Annual seedfall of mountain beech has been measured at Broken River since 1965 (Allen and Platt 1990). Seedfall was collected in eight seed trays spaced 40 m apart along a transect at 1,050 m elevation (Fig. 1). Each tray was funnel shaped with a catch area of 0.28 m². Seedfall values are annual seeds per m² averaged across the eight seed trays (Table 2). Seedfall at 1,050 m is highly correlated with seedfall at other altitudes in the same catchment (Allen and Platt 1990).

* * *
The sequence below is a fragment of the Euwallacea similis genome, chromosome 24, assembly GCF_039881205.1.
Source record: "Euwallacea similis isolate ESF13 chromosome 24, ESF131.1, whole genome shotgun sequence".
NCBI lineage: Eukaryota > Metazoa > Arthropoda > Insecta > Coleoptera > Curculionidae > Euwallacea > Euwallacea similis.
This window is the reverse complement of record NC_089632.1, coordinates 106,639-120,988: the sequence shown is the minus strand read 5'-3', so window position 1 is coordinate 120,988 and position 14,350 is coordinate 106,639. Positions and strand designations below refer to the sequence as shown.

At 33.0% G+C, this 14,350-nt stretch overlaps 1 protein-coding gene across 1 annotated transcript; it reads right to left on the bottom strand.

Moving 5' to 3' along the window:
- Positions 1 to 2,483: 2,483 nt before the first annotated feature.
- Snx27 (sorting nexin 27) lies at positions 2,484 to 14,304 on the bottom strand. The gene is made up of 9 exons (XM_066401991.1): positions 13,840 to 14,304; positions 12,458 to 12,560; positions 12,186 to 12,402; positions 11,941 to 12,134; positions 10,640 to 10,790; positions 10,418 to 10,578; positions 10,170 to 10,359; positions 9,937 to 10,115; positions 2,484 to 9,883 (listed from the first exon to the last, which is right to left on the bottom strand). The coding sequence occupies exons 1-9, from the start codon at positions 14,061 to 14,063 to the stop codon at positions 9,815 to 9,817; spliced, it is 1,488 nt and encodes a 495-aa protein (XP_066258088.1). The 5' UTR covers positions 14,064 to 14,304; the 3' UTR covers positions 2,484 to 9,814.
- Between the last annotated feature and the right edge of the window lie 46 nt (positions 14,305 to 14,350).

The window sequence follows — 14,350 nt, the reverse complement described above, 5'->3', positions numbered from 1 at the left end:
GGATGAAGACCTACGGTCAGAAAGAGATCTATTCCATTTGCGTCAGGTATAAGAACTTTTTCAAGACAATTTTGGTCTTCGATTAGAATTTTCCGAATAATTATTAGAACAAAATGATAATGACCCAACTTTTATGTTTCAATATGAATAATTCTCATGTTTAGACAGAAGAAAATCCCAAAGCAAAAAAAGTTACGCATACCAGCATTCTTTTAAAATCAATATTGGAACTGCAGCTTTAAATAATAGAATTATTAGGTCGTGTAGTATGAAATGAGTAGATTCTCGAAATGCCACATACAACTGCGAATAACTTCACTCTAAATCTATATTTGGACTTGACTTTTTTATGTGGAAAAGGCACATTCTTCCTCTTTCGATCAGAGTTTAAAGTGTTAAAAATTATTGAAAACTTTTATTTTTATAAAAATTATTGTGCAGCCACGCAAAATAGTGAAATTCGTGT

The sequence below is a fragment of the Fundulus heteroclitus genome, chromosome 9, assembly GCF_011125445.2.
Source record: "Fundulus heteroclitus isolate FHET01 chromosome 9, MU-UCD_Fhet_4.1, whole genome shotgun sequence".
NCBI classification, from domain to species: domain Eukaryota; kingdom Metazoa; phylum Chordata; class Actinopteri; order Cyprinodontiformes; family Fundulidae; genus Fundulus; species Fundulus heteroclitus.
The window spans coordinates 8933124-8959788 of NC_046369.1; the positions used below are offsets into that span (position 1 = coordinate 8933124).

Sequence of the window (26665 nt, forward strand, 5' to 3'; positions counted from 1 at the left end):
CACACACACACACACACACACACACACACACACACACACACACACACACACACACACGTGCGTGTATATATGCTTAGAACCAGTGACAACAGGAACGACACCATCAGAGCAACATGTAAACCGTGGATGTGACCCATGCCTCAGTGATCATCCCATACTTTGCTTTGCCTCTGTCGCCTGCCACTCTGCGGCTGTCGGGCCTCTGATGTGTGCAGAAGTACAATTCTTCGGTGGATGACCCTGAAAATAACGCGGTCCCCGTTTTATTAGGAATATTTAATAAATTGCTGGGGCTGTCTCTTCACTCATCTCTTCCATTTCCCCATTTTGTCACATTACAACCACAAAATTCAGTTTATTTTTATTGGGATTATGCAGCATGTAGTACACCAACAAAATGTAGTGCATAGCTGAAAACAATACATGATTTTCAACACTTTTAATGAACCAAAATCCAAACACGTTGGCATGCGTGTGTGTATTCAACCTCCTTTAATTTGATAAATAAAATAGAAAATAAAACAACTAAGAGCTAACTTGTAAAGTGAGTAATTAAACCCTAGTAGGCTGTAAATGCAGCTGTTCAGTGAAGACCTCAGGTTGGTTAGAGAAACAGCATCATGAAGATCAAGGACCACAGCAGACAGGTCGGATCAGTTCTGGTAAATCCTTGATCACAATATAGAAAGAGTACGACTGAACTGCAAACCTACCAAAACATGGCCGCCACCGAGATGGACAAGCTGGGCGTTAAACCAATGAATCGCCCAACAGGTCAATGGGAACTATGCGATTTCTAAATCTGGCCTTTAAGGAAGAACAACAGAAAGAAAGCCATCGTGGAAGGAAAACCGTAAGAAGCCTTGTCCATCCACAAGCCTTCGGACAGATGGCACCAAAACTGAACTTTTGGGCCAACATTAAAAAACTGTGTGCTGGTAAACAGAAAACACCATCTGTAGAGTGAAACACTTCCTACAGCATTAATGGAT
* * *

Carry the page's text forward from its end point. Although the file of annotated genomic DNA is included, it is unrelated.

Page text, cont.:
Different pest management was carried out over the last 40 yr, at first intermittently, then since 2007, in a sustained way. Before 2007, pest control was performed as part of research projects (King 1983, Spurr 2000, Kelly et al. 2005) that targeted stoats in the Broken River catchment (Table 2). Stoats were trapped from November 1973 to May 1978, poisoned in 1994, and trapped in spring 2000–2001. Brushtail possums are present in Craigieburn Forest Park, but only limited possum trapping has been carried out since the 1980s (Kelly et al. 2005; Ray Goldring, personal communication) due to the risk possum traps pose to Kea. Since 2007, intensive and sustained pest mammal trapping programs have been run by community groups, the Canterbury Environmental Trust and New Zealand Conservation Trust, using DOC200 kill traps, which target stoats, but also catch other mammals including weasels, rats, hedgehogs, and a few ferrets, feral cats, and possums (Harris et al. 2022). No rats at all were caught in the 1980s (King 1983), and only a single ship rat was recorded in 1999–2004 (Kelly et al. 2005). However, three ship rats were caught in 2008–2009, and since then, 383 more have been caught in 2010–2019 (Harris et al. 2022). A Vespula wasp management program has been carried out since 2015 using poison bait (Vespex) (Crossland 2017).